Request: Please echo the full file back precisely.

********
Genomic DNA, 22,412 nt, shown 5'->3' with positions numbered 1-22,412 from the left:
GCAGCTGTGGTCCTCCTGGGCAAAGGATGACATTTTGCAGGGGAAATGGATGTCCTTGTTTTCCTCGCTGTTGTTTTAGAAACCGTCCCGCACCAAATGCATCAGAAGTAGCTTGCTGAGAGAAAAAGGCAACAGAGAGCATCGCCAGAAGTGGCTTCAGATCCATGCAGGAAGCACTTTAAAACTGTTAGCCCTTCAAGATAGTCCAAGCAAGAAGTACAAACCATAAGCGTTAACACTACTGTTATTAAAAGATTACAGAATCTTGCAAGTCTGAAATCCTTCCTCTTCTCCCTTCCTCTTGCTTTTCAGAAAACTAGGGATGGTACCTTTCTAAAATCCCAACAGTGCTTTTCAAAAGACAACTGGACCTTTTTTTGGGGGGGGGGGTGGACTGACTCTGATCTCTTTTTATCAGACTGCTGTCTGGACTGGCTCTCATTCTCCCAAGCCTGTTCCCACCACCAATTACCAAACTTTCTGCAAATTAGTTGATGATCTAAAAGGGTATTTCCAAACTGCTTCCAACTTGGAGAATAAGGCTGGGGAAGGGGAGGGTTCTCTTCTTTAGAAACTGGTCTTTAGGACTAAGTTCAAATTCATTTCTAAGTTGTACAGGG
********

Genomic DNA, 22,412 nt, shown 5'->3' with positions numbered 1-22,412 from the left:
GCAGCTGTGGTCCTCCTGGGCAAAGGATGACATTTTGCAGGGGAAATGGATGTCCTTGTTTTCCTCGCTGTTGTTTTAGAAACCGTCCCGCACCAAATGCATCAGAAGTAGCTTGCTGAGAGAAAAAGGCAACAGAGAGCATCGCCAGAAGTGGCTTCAGATCCATGCAGGAAGCACTTTAAAACTGTTAGCCCTTCAAGATAGTCCAAGCAAGAAGTACAAACCATAAGCGTTAACACTACTGTTATTAAAAGATTACAGAATCTTGCAAGTCTGAAATCCTTCCTCTTCTCCCTTCCTCTTGCTTTTCAGAAAACTAGGGATGGTACCTTTCTAAAATCCCAACAGTGCTTTTCAAAAGACAACTGGACCTTTTTTTGGGGGGGGGGGTGGACTGACTCTGATCTCTTTTTATCAGACTGCTGTCTGGACTGGCTCTCATTCTCCCAAGCCTGTTCCCACCACCAATTACCAAACTTTCTGCAAATTAGTTGATGATCTAAAAGGGTATTTCCAAACTGCTTCCAACTTGGAGAATAAGGCTGGGGAAGGGGAGGGTTCTCTTCTTTAGAAACTGGTCTTTAGGACTAAGTTCAAATTCATTTCTAAGTTGTACAGGG